Since Malaysia Airlines flight MH17 was shot down over rebel-held Ukraine, there has been much finger-pointing between Russia, pro-Russian separatists and the Ukrainian government. While the UK and US blame Russia for launching the missile, commentators in the People’s Daily, the official newspaper of the Chinese government, claim that Russia is the most unlikely country to be involved in this attack.
China and Russia have a reciprocal relationship when it comes to supporting each other in times of crisis. For example, just earlier this year when China and Vietnam were in dispute over the South China Sea, Vladimir Putin flew to Shanghai to seal a US$400 billion gas deal, marking deeper ties between the two nations.
It seems that when China and Russia face pressure from the West, and the US especially, they maintain a united front (though history has shown how this can change). But this does not mean that all is rosy between the two countries. When it comes to the neighbouring business of Central Asia, the two are engaged in a 21st-century “Great Game” for influence. And the battle is producing unintentional and unfortunate collateral damage.
Who’s who in the Great Game
According to Alexander Cooley’s book, Great Games, Local Rules: The New Great Game Contest in Central Asia, there are key trends to the influence and control that different countries have over Central Asia. The US has its tacit security bargains and a weakening moral authority while Russia thrives off of the backlash against western democratic ideas and human rights promotion. China, meanwhile, has risen as the dominant economic player.
Former Soviet states
Since the dissolution of the Soviet Union in 1991, the post-Soviet states of Central Asia started to look for other patrons to help secure their survival. China was among one of the first few countries that entered the scene, primarily out of its own need for the reserves of natural gas and oil there. It established the Shanghai Five in 1996, bringing together Russia, Kazakhstan, Kyrgyzstan and Tajikistan, which became the Shanghai Co-operation Organisation (SCO) in 2001 with the addition of Uzbekistan.
Some of the former Soviet states, however, turned to Europe for support. The Eastern Partnership was inaugurated by the European Union in 2009, governing its relationship with Armenia, Azerbaijan, Belarus, Georgia, Moldova, and Ukraine.
As the natural successor to the Soviet Union, Russia has been at pains to stop its former republics from moving into camps other than its own. While it is able to share the hegemony with China in the SCO, in the European Partnership Russia has no say and these former republics look set to be forever lost from its grip.
Unwilling to let any of his country’s former satellites slip from his control, Vladimir Putin picked up on the president of Kazakhstan’s idea of a Eurasian Economic Union. He drew up a rationale for economic union across Asia, incorporating lessons from post-War Europe’s integration, and proposed the union as a comparable economic structure to the EU.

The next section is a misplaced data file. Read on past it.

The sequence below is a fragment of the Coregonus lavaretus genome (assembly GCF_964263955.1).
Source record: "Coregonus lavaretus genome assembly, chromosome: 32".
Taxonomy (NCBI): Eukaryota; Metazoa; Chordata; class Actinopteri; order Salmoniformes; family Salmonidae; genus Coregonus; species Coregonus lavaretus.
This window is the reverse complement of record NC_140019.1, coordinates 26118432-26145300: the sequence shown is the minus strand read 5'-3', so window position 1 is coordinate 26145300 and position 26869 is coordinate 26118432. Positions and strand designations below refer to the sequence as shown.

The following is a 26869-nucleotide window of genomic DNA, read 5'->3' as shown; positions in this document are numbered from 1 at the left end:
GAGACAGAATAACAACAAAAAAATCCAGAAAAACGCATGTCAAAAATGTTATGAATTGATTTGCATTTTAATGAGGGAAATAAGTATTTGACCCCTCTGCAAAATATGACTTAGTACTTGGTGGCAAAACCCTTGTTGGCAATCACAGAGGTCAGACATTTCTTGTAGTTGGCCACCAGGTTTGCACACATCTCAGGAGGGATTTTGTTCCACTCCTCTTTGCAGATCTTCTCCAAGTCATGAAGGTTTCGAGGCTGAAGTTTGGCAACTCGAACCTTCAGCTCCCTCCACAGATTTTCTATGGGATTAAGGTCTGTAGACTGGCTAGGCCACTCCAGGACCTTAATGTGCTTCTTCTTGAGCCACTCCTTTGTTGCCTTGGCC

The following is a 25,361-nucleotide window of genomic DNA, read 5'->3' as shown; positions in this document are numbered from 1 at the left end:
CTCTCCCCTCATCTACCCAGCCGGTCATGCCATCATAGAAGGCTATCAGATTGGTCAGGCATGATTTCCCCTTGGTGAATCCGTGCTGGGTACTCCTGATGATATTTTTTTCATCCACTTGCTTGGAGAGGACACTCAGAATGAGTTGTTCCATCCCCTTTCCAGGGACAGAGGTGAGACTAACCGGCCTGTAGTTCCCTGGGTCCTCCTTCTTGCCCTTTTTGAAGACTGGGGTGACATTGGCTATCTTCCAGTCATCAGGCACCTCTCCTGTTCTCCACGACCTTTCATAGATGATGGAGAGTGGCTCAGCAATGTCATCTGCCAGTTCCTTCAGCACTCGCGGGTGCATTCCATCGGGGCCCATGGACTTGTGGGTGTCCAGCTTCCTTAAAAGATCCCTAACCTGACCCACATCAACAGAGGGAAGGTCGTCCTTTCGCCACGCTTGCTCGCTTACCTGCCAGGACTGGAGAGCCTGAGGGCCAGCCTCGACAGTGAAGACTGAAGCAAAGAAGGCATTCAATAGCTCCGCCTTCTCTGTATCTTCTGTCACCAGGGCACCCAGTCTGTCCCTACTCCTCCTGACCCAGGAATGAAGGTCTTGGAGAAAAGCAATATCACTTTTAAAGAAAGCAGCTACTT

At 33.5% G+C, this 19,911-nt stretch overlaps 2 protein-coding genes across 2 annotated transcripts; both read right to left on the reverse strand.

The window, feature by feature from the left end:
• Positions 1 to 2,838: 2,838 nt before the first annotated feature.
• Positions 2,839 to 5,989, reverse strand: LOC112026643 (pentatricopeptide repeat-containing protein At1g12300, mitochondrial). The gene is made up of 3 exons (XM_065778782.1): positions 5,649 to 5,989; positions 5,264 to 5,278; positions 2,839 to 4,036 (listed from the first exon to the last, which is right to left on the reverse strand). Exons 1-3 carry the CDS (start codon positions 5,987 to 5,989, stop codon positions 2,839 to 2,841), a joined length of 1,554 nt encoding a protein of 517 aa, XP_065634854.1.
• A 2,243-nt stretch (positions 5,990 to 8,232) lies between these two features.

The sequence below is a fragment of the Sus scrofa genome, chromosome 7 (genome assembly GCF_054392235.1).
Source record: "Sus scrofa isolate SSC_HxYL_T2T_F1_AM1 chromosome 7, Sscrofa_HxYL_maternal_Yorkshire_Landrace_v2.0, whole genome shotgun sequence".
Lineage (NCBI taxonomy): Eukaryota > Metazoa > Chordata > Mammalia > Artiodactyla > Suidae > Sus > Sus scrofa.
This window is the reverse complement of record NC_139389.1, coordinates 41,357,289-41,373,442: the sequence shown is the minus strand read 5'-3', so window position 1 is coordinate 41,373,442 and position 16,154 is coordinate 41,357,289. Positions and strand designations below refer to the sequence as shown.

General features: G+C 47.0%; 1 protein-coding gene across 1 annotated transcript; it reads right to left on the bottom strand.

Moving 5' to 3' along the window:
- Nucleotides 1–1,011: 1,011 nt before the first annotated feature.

Meanwhile, the US see this rationale as a thinly-veiled move to “re-Sovietise” the region. Their interest in Russia’s satellite states also significantly increased in the post–9/11 era – most notably in Afghanistan.
But Ukraine too tragically became a muscle-flexing battlefield between the US and Russia. Significant in size and the breadbasket of the former Soviet Union, Ukraine is one of Putin’s most important assets. So, despite the 2004 Orange Revolution and Ukraine’s consequent Europe-leaning policy tilting it away from the Kremlin, Russia is reluctant to let it go.
Commentators widely describe the Eurasian Economic Council as a challenge to Chinese access to the region. From the composition of its members, they are right to a certain degree. The Eurasian Economic Union will have six members by 2015 and the key members are almost identical to the Shanghai Co-operation Organisation, only substituting China and Uzbekistan with Belarus and Armenia. If Russia has no plan to get rid of China over rival interests in Central Asia, it could just carry on with the SCO which has been operating since 2001.
China, however, is not insensitive to this plan. In September 2013, China proposed a Silk Road Economic Belt, aiming to bring together Asia and Europe, involving 24 cities across eight countries. And China’s president, Xi Jinping, has called on China and Germany to work together in the region, with significant investments already underway.
Benefits and risks
The competition between China, Russia and the West for influence over these peripheral states is constant. In many ways, the jockeying has been beneficial for former Soviet states – Cooley’s book reveals how they have effectively been able to manipulate and play off the great powers’ interests to strengthen their own positions.
But the risks and costs of being a small state on the periphery of bigger powers has been made evident in the current Ukraine conflict, which provided the context for the MH17 tragedy. Even when it comes to benefiting, it is often the political elites who gain most from the interest and patronage of the global powers around them. And the common and innocent tend to be the most vulnerable. Beyond the finger-pointing blame game, it is time again to reassess the roles of big power players in this region to avoid any further devastating consequences.